Neuroacanthocytosis - Clinical variability (a report on six cases)

Research output: Contribution to journalPublished meeting abstract

Abstract

Objective: To provide clinical clues to differential diagnosis in patients with chorea and other movement disorders with blood acanthocytes. Background: Neuroacanthocytosis (NA) is an umbrella term for neurological conditions associated with acanthocytosis. Core NA syndromes, with basal ganglia involvement and in which acanthocytosis is a frequent finding, include autosomal recessive choreaacanthocytosis (Ch-Ac) and X-linked McLeod syndrome (MLS). Due to the very low prevalence, scarcity of data and high clinical variability they may be underdiagnosed. Methods: Six male patients (pts), three diagnosed with Ch-Ac: 33-y.o.(no.1), 35-y.o.(no.2), 42-y.o.(no.3), two diagnosed with MLS: 52-y.o.(no.4), 60-y.o.(no.5) and one 62-y.o.(no.6), a brother of no.5, with clinical suspicion of MLS. The patients had an unremarkable family history and were asymptomatic until adulthood. Pts no.1,2,4,5,6 developed generalized chorea and patient no.3 had predominant bradykinesia. Pts no.1,2,3 had phonic and motor tics, additionally pts no.1 and 2 exhibited peculiar oromandibular dystonia with tongue thrusting. In pts no.2 and 3 dystonic supination of feet was observed, patient no.3 subsequently developed bilateral foot drop. Pts no. 2 and 4 had signs of muscle atrophy. Tendon reflexes were decreased or absent and electroneurography demonstrated sensorimotor neuropathy in patients no. 1,2,3,4,5, except no. 6. Generalized seizures were seen in patients no.2,3,5,6 and myoclonic jerks in patient no 1. Cognitive deterioration was reported in patients no.1,2,3,5,6. Serum creatine kinase levels were elevated in all six patients. Results: Peripheral blood smears revealed acanthocytosis in patients no.1,2,3,5,6, except no. 4. In patients no. 1 and 3 reduced expression of chorein was detected on Western blot. In patient no. 2 genetic testing showed mutations in VPS13A gene and in no.4 and 5 genetic analysis confirmed mutations in XK gene (MLS). The time from the onset of symptoms till establishing the diagnosis in patients no. 1,2,3,4,5 was 11,5,7,6,32 years respectively. Patient no.4 suddenly developed multiple organ failure and died of cardiac arrhythmia at the age of 52. Conclusions: We highlight the variability of clinical presentation of NA syndromes and the long time from the onset to diagnosis with the need to screen the blood smears in uncertain cases, however, as in one of our cases acanthocytes may even be not found.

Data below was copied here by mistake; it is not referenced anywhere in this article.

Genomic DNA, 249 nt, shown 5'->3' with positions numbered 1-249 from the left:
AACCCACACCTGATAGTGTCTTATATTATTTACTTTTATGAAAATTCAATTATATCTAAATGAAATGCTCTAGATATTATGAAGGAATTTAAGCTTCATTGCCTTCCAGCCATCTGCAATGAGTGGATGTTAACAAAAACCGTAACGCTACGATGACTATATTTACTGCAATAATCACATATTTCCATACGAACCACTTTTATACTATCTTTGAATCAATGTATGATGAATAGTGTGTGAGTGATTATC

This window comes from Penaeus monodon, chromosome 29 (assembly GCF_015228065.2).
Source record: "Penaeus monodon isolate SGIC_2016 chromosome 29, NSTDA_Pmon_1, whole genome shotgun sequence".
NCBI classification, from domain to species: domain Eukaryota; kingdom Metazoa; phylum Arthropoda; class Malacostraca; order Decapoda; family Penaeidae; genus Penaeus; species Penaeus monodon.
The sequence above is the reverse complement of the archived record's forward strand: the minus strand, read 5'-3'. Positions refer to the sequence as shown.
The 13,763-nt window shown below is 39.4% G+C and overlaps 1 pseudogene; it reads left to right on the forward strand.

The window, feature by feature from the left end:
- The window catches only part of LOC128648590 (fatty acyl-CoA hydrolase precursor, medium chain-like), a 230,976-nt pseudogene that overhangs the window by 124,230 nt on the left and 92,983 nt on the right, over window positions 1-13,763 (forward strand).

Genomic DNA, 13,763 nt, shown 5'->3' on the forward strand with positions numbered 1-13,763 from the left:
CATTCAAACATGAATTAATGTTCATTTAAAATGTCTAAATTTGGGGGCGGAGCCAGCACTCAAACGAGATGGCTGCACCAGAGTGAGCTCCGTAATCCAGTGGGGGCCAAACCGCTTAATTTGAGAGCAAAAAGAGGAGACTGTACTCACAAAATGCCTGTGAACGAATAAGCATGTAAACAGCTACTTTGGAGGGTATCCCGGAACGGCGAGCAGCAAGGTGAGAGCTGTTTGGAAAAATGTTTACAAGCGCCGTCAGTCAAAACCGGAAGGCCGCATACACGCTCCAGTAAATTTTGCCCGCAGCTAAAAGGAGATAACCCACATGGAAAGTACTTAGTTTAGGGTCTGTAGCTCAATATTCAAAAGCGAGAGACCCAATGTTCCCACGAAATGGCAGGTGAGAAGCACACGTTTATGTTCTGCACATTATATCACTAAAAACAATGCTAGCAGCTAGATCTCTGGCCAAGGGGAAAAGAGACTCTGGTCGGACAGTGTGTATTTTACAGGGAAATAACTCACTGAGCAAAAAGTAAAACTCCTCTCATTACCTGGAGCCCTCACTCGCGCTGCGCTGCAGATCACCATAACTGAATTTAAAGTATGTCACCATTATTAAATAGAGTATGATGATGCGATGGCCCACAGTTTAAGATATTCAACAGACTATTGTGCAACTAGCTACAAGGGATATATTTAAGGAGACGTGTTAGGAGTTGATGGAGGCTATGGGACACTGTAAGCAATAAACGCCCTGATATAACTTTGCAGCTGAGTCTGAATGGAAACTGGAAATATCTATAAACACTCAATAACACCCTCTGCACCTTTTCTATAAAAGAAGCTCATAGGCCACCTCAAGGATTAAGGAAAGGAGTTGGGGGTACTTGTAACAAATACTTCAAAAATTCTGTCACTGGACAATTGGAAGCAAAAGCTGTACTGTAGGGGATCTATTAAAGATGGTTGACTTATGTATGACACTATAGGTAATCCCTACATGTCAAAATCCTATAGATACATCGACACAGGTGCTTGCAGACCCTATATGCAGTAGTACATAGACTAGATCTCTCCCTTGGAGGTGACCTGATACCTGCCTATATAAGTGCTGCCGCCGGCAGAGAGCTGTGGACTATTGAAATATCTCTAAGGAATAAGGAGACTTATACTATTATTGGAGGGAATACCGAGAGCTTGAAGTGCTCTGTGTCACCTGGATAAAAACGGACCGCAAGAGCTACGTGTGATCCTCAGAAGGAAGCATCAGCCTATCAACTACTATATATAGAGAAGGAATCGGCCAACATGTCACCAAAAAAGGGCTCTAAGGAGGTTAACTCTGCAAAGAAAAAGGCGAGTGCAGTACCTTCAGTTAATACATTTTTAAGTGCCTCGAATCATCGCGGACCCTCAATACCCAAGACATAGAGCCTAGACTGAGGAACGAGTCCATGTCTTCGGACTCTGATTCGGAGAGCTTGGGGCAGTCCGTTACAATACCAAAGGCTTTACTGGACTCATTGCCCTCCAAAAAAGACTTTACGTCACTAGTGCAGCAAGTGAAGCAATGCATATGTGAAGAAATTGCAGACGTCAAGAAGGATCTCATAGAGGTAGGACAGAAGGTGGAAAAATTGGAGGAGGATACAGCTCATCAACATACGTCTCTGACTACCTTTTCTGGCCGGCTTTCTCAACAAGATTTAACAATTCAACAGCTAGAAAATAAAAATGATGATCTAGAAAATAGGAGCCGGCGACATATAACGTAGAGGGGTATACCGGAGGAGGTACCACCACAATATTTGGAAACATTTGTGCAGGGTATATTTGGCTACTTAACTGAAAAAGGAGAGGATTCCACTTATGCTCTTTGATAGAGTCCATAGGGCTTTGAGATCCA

Details

Authors
  • J. Dulski
  • W. Soltan
  • M. Schinwelski
  • E. J. Sitek
  • Monika Rudzinska
  • M. Wójcik-Pedziwiatr
  • L. Wictor
  • F. Schön
  • A. Puschmann
  • J. Klempir
  • L. Tilley
  • J Roth
  • P. Tacik
  • Shinsuke Fujioka
  • S. Traynor
  • Z K Wszolek
  • W. Drozdowski
  • Jaroslaw Slawek
Organisations
Research areas and keywords

Subject classification (UKÄ) – MANDATORY

  • Neurology

Keywords

  • neuroacanthocytosis, motor dysfunction, Parkinson disease, human, patient, acanthocytosis, hospital patient, chorea, blood smear, diagnosis, mutation, blood, gene, basal ganglion, bradykinesia, differential diagnosis, adulthood, Western blotting, genetic screening, genetic analysis, tic, autosomal recessive inheritance, tongue, family history, prevalence, oromandibular dystonia, mental deterioration, tonic clonic seizure, sensorimotor neuropathy, McLeod syndrome, electroneurography, tendon reflex, creatine kinase blood level, muscle atrophy, peroneus nerve paralysis, body posture, multiple organ failure, heart arrhythmia, male
Original languageEnglish
Article number517
Pages (from-to)S194
JournalMovement Disorders
Volume29
Issue numberSuppl 1
Publication statusPublished - 2014 May 1
Publication categoryResearch
Peer-reviewedYes
EventEighteenth International Congress of Parkinson's Disease and Movement Disorders - http://www.mdscongress2014.org/Abstracts.htm, Stockholm, Sweden
Duration: 2014 Jun 82014 Jul 12
http://Eighteenth International Congress of Parkinson's Disease and Movement Disorders